The Fastest Compiler-Augmented Virtual DOM for the Web

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My name is Aiden Bai and I'm really interested in HCI research, particularly within user interface (UI) and web development. At the time of writing this, I'm a student at Camas High School.

In July 2021, Million.js began as an experiment with Virtual DOM because I was curious with how UI libraries worked. I was frustrated with the lack of a modern, fast, and modular Virtual DOM library for JavaScript. Virtual DOM had been around for almost a decade, yet many Virtual DOM libraries still struggle with render speed compared to newer methods of rendering.

Today, Million.js is the first effort to bring Virtual DOM into the future after hundreds of hours of experimenting. Traditional Virtual DOM libraries have yet to leverage new technological paradigms in the new age of compiled Transitional UI Libraries. Million.js leverages the compiler to create predefined paths, instead of executing all the work in the browser. Because of of this, Million.js sports exceptional rendering speeds, as is used in many open source projects.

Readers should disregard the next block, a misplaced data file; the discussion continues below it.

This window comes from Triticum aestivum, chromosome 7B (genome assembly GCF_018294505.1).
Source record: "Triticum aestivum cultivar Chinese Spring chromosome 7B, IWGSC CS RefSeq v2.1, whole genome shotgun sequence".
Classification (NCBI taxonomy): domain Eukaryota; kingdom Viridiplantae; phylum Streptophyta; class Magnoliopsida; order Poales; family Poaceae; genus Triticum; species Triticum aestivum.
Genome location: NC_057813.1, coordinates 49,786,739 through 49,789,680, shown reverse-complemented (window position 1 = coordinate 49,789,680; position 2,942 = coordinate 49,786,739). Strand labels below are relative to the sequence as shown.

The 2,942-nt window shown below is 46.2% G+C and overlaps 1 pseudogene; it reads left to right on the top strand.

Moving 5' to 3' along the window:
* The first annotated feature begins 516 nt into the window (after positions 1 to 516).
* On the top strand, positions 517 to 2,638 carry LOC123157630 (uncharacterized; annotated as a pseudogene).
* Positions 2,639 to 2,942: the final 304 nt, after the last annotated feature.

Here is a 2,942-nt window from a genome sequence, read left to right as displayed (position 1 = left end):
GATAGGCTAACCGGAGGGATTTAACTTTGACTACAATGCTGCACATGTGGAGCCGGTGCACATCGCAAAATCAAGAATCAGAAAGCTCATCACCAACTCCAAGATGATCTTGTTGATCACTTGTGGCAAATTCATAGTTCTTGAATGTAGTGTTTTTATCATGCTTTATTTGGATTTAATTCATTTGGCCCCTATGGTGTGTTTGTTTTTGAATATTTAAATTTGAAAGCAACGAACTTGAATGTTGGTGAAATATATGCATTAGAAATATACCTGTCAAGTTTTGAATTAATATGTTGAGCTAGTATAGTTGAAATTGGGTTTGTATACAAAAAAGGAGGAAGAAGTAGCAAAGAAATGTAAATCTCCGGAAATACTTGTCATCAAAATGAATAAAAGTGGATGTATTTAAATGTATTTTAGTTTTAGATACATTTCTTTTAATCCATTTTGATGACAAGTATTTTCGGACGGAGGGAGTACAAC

Interactive web applications have increasingly dominated the modern internet, however, they are still created with tools that sacrifice both user and developer experience. This led me to create Million.js, the fastest compiler-augmented virtual Document Object Model (DOM) for the web. Million.js reduces load time and time-to-interactive by creating a compiler to pre-compute interactive regions of a web application before the user visits the page. The virtual DOM run-time optimizes interactive content through compiler flags, compute batching, scheduling, and reactive data primitives to achieve optimal performance. After comparative benchmarking, Million.js resulted in 133% to 300% faster rendering and 2347% faster load time compared with the most popular virtual DOM libraries. When Million.js is compared with a real-world web application with both comparative benchmarks and an informal user study, the initial findings show that 35% rendering speed is compared to React.js. With Million.js, web developers can also use React.js' Application Programming Interface (API) to create web applications. The findings show that through a React.js compatibility layer, web applications have the potential to be orders of magnitude faster than what is currently available.